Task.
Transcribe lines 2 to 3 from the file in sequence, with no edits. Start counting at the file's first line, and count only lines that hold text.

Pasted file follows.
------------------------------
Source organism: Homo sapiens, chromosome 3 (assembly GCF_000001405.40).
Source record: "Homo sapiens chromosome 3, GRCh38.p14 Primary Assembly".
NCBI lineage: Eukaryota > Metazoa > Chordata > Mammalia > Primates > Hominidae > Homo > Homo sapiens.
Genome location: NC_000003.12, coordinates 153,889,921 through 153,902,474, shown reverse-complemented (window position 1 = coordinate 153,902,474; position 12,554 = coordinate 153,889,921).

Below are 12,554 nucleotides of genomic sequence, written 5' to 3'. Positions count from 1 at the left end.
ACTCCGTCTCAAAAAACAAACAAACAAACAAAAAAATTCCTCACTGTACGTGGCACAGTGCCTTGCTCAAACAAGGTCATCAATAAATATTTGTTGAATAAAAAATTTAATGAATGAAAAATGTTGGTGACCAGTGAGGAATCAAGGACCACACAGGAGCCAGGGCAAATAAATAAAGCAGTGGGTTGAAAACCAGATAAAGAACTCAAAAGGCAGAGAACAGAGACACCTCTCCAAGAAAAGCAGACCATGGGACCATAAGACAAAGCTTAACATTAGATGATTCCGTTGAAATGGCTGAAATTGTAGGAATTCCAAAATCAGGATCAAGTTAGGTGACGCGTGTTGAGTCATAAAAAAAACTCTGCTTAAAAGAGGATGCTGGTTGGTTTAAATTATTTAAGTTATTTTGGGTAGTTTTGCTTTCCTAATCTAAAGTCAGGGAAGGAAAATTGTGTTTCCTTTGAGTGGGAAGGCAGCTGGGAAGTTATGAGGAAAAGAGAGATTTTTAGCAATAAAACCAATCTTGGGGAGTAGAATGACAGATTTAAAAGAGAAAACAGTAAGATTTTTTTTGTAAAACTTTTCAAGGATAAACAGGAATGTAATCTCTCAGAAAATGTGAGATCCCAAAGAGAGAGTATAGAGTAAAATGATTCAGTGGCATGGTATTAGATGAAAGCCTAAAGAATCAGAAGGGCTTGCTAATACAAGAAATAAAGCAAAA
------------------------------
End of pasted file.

Source record: "Homo sapiens chromosome 3, GRCh38.p14 Primary Assembly".
NCBI lineage: Eukaryota > Metazoa > Chordata > Mammalia > Primates > Hominidae > Homo > Homo sapiens.